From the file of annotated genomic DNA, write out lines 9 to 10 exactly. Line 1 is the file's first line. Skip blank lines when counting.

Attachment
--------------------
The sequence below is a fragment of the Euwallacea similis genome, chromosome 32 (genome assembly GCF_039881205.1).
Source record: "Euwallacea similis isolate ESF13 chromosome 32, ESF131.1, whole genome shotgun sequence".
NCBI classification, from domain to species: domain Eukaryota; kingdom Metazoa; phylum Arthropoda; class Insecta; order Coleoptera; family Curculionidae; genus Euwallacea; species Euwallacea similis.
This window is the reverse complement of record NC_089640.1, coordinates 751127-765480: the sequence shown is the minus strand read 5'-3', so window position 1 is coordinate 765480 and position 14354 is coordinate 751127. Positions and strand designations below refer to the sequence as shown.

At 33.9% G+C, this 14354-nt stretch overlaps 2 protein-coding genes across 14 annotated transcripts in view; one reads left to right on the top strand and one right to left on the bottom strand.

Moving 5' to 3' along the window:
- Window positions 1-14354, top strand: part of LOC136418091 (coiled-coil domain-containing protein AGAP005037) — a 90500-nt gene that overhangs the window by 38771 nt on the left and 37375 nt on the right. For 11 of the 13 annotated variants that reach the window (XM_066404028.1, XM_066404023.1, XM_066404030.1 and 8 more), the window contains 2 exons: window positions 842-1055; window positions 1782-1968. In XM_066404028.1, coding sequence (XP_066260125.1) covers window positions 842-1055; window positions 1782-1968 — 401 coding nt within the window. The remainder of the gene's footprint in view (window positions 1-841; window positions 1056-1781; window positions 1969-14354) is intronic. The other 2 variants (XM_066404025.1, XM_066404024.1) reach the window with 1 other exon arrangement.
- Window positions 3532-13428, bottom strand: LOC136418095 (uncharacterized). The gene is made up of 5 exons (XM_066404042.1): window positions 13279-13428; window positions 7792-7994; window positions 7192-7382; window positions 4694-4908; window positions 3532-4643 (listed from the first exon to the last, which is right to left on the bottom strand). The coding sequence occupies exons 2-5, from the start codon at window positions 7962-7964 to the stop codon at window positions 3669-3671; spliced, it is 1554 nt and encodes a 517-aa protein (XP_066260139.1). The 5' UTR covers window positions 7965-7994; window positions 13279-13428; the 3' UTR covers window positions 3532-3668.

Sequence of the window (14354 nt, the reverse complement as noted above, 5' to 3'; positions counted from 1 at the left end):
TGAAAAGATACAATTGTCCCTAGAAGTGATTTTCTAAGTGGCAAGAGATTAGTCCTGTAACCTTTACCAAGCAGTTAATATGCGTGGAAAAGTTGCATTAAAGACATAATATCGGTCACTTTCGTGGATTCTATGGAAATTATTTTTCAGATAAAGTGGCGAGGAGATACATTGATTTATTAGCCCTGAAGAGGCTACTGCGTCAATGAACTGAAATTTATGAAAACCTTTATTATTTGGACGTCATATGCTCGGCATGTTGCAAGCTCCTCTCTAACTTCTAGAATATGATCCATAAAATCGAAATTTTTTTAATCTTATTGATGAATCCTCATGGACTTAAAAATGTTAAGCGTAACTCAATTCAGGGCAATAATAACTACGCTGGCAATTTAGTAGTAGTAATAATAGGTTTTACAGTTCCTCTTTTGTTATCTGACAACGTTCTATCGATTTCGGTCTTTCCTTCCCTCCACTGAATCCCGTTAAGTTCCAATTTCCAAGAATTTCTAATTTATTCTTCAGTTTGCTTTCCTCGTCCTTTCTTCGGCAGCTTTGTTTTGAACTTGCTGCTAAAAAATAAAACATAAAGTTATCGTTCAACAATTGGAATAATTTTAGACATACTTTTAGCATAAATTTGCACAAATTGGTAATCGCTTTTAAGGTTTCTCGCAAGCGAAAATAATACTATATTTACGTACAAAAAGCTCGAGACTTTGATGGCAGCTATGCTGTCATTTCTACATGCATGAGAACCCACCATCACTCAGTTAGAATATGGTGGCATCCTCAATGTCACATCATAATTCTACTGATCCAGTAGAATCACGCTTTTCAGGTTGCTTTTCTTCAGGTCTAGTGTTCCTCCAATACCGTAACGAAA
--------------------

Sequence of the window (14354 nt, the reverse complement as noted above, 5' to 3'; positions counted from 1 at the left end):
TGAAAAGATACAATTGTCCCTAGAAGTGATTTTCTAAGTGGCAAGAGATTAGTCCTGTAACCTTTACCAAGCAGTTAATATGCGTGGAAAAGTTGCATTAAAGACATAATATCGGTCACTTTCGTGGATTCTATGGAAATTATTTTTCAGATAAAGTGGCGAGGAGATACATTGATTTATTAGCCCTGAAGAGGCTACTGCGTCAATGAACTGAAATTTATGAAAACCTTTATTATTTGGACGTCATATGCTCGGCATGTTGCAAGCTCCTCTCTAACTTCTAGAATATGATCCATAAAATCGAAATTTTTTTAATCTTATTGATGAATCCTCATGGACTTAAAAATGTTAAGCGTAACTCAATTCAGGGCAATAATAACTACGCTGGCAATTTAGTAGTAGTAATAATAGGTTTTACAGTTCCTCTTTTGTTATCTGACAACGTTCTATCGATTTCGGTCTTTCCTTCCCTCCACTGAATCCCGTTAAGTTCCAATTTCCAAGAATTTCTAATTTATTCTTCAGTTTGCTTTCCTCGTCCTTTCTTCGGCAGCTTTGTTTTGAACTTGCTGCTAAAAAATAAAACATAAAGTTATCGTTCAACAATTGGAATAATTTTAGACATACTTTTAGCATAAATTTGCACAAATTGGTAATCGCTTTTAAGGTTTCTCGCAAGCGAAAATAATACTATATTTACGTACAAAAAGCTCGAGACTTTGATGGCAGCTATGCTGTCATTTCTACATGCATGAGAACCCACCATCACTCAGTTAGAATATGGTGGCATCCTCAATGTCACATCATAATTCTACTGATCCAGTAGAATCACGCTTTTCAGGTTGCTTTTCTTCAGGTCTAGTGTTCCTCCAATACCGTAACGAAA